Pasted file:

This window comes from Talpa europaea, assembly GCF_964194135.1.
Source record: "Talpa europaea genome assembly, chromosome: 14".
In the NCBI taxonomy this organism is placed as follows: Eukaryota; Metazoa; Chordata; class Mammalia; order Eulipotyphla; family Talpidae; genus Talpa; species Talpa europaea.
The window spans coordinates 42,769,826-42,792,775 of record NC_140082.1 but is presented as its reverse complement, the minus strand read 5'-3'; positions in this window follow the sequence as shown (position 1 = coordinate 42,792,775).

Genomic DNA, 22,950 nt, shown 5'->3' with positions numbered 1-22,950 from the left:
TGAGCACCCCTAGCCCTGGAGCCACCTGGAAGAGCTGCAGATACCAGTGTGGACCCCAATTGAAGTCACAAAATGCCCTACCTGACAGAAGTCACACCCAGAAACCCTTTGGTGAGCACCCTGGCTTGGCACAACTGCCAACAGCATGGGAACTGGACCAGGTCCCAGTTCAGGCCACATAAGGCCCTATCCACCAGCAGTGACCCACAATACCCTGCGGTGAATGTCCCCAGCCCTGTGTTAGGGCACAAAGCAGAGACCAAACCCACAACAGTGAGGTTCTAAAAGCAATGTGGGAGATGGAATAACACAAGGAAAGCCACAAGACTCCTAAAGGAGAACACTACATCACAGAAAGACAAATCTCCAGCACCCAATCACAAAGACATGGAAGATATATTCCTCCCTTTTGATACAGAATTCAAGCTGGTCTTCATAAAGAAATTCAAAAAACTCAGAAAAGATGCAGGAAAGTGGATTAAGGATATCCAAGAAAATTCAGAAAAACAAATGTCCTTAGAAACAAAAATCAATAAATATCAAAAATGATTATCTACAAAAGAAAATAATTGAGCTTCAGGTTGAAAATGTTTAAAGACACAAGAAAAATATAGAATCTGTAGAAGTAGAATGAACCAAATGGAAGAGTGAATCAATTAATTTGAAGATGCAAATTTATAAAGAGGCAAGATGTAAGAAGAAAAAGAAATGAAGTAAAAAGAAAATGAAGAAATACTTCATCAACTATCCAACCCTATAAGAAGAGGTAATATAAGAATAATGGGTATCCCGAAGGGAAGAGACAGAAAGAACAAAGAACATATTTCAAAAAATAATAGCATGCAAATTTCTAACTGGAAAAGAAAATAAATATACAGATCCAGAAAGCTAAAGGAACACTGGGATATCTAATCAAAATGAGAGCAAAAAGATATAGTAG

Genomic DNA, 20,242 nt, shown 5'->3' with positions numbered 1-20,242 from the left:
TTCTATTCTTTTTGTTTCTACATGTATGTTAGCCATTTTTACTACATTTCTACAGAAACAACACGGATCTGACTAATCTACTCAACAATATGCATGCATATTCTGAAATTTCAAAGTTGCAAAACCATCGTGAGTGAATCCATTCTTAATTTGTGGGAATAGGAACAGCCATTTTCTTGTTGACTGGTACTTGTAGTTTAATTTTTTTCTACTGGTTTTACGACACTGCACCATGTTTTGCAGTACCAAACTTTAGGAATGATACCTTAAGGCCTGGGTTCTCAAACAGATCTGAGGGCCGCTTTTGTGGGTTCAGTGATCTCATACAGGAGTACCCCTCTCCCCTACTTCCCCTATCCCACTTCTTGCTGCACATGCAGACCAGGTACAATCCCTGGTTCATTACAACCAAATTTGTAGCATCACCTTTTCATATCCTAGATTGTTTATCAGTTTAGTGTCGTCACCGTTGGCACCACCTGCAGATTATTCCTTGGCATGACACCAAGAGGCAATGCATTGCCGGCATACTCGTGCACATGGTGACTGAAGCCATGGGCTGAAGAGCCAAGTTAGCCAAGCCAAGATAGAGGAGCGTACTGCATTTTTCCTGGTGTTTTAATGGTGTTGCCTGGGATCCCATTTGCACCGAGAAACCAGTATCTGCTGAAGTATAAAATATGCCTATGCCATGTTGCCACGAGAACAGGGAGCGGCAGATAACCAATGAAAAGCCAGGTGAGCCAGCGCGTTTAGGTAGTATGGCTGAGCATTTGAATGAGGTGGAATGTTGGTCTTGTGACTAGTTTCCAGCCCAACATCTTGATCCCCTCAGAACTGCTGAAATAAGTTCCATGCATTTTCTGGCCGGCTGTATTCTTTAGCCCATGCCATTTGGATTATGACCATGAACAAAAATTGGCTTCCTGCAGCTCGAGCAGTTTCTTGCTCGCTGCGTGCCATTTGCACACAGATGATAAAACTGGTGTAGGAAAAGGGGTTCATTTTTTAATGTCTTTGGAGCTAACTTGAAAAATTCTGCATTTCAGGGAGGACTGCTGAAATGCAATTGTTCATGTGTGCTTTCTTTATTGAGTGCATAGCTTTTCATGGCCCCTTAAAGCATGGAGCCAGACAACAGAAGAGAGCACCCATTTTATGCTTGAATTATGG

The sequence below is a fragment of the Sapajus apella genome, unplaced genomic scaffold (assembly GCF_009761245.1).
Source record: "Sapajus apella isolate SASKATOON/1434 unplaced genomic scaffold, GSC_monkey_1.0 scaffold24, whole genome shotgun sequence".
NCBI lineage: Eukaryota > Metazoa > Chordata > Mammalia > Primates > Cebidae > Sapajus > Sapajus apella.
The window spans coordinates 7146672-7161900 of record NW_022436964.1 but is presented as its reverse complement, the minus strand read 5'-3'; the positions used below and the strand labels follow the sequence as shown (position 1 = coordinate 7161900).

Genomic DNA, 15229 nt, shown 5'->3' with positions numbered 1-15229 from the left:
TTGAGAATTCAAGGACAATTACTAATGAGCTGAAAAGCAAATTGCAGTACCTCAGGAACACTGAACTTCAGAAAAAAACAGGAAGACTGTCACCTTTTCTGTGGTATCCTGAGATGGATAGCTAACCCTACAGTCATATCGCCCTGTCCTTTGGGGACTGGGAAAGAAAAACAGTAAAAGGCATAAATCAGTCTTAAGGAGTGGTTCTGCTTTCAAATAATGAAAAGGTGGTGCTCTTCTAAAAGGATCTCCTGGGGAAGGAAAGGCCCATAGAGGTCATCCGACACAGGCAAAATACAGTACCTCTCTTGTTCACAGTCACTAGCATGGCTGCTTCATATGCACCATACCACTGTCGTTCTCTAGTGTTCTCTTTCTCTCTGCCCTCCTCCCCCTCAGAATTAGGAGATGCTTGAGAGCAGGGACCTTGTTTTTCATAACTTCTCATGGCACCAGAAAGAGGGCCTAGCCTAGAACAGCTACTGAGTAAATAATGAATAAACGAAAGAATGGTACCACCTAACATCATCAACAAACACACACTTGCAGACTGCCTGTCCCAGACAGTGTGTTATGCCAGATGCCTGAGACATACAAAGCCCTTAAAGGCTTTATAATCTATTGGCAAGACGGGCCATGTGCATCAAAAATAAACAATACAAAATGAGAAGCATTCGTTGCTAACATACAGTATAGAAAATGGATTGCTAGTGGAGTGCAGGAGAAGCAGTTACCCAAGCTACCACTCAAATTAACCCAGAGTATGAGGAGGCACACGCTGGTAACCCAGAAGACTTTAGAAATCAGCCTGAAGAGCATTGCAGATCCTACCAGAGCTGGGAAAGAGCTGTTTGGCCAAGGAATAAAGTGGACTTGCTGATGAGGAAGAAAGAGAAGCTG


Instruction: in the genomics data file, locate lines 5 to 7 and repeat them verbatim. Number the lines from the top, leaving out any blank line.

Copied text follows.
Genomic DNA, 22,950 nt, shown 5'->3' with positions numbered 1-22,950 from the left:
TGAGCACCCCTAGCCCTGGAGCCACCTGGAAGAGCTGCAGATACCAGTGTGGACCCCAATTGAAGTCACAAAATGCCCTACCTGACAGAAGTCACACCCAGAAACCCTTTGGTGAGCACCCTGGCTTGGCACAACTGCCAACAGCATGGGAACTGGACCAGGTCCCAGTTCAGGCCACATAAGGCCCTATCCACCAGCAGTGACCCACAATACCCTGCGGTGAATGTCCCCAGCCCTGTGTTAGGGCACAAAGCAGAGACCAAACCCACAACAGTGAGGTTCTAAAAGCAATGTGGGAGATGGAATAACACAAGGAAAGCCACAAGACTCCTAAAGGAGAACACTACATCACAGAAAGACAAATCTCCAGCACCCAATCACAAAGACATGGAAGATATATTCCTCCCTTTTGATACAGAATTCAAGCTGGTCTTCATAAAGAAATTCAAAAAACTCAGAAAAGATGCAGGAAAGTGGATTAAGGATATCCAAGAAAATTCAGAAAAACAAATGTCCTTAGAAACAAAAATCAATAAATATCAAAAATGATTATCTACAAAAGAAAATAATTGAGCTTCAGGTTGAAAATGTTTAAAGACACAAGAAAAATATAGAATCTGTAGAAGTAGAATGAACCAAATGGAAGAGTGAATCAATTAATTTGAAGATGCAAATTTATAAAGAGGCAAGATGTAAGAAGAAAAAGAAATGAAGTAAAAAGAAAATGAAGAAATACTTCATCAACTATCCAACCCTATAAGAAGAGGTAATATAAGAATAATGGGTATCCCGAAGGGAAGAGACAGAAAGAACAAAGAACATATTTCAAAAAATAATAGCATGCAAATTTCTAACTGGAAAAGAAAATAAATATACAGATCCAGAAAGCTAAAGGAACACTGGGATATCTAATCAAAATGAGAGCAAAAAGATATAGTAG

Genomic DNA, 20,242 nt, shown 5'->3' with positions numbered 1-20,242 from the left: